QA1-Skip 110000APC21 PostACCEPTED ANSWER
Re: What makes a good methodology?2011-05-16T16:54:12Z in response to ceoneillCMMI may describe the components of an SDLC, and one might perceive from the inclusion of additional practices through higher levels of maturity that bigger is better.
Don't really buy that.
So let me ask the question a different way and hope for a defined, proven set of criteria?
Instead of what makes a good methodology,
"What makes a 'methodology' good?"
jruehlin 120000GMDQ12 PostsACCEPTED ANSWER
Re: What makes a good methodology?2011-05-16T19:27:25Z in response to QA1-SkipA good methodology is one that increases the odds that you'll delver a product the customer needs, within time and budget constraints. It reduces risk and rework, and increases certainty.
CMMI, IBM Practice Library, EPF, Scrum, XP, etc, are all good tools. I don't think any of them makes a "good methodology" because that's measured by results. These tools shouldn't be used as-is. Groups of different sizes, experience levels, project novelty, organizational constraints, etc, all affect (or should affect) the specific method a team or organization uses to get their jobs done.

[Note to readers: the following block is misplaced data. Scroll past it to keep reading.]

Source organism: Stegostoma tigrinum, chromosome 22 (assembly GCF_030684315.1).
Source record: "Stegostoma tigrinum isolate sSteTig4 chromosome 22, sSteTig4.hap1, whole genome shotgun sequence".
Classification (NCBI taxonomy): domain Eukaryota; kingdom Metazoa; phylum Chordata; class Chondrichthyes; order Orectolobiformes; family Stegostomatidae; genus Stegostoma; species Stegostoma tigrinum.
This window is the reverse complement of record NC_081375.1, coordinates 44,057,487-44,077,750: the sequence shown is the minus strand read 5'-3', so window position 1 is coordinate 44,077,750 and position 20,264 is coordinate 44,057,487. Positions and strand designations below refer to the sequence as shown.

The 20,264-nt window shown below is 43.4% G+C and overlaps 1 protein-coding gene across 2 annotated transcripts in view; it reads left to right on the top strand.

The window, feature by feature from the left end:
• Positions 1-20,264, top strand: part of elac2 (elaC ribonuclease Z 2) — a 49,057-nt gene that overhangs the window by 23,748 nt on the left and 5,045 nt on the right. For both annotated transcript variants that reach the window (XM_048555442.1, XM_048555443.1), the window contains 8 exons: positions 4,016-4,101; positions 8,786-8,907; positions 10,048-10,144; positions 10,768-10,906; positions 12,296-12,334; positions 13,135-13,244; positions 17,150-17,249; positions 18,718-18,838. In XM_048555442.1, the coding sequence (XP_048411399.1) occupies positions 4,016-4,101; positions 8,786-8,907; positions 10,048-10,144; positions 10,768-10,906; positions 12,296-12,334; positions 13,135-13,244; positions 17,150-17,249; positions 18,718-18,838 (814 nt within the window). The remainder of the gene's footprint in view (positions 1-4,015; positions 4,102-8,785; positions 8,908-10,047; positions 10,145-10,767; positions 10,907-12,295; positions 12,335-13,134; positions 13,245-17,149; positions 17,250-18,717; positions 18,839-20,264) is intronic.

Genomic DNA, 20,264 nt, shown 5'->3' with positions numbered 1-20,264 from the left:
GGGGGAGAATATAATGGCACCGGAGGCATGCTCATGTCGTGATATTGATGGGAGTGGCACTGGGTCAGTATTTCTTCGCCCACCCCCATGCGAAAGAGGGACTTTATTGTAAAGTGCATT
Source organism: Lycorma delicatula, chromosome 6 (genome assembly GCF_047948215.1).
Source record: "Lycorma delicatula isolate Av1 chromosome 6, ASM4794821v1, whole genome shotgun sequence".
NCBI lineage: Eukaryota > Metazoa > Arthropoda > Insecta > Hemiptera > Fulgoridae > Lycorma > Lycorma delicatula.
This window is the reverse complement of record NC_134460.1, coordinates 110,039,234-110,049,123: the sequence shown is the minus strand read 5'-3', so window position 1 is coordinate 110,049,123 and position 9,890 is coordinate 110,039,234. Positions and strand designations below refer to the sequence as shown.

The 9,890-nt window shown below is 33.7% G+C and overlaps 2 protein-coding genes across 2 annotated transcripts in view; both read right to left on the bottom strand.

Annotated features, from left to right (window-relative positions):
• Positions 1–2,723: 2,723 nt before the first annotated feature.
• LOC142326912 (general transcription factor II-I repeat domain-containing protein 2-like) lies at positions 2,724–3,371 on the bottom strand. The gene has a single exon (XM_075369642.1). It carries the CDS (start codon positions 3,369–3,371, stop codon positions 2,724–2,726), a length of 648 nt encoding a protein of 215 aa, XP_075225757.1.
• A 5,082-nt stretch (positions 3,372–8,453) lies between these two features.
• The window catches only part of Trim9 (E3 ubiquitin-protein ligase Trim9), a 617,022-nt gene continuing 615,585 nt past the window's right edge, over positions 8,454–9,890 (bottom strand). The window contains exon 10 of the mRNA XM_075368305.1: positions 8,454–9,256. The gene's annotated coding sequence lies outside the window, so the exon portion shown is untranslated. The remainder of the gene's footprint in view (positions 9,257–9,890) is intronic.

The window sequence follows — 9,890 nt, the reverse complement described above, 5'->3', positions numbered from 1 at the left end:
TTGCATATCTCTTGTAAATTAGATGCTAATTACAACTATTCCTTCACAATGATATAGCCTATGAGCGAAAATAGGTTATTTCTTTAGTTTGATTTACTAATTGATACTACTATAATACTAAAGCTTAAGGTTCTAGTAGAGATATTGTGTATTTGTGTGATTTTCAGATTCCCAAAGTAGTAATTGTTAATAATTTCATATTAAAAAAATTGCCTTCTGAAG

So an important part of a good methodology is to base it on the needs of the particular project, based as much as possible on organizational experience, and is regularly reviewed and adapted to the team and environment.
Jim Ruehlin, IBM Rational Software
Jazz Jumpstart Team
SystemAdmin 110000D4XK3545 PostsACCEPTED ANSWER
Re: What makes a good methodology?2011-05-17T14:35:14Z in response to jruehlinI could not agree with Jim more. What is a good method in one context could be bad in another context. Organizional culture (as Jim mentions as constraints and experience) is a big factor in this "context". See Ambler's position paper to SEMAT: Context, Context, Context. http://www.semat.org/bin/view/Main/WorkshopPositions
Check out the image in this article from my colleague Mark Kennaley. Here is a high level view of what SD practices work better in what organizational cultures. http://drdobbs.com/architecture-and-design/229401451?pgno=2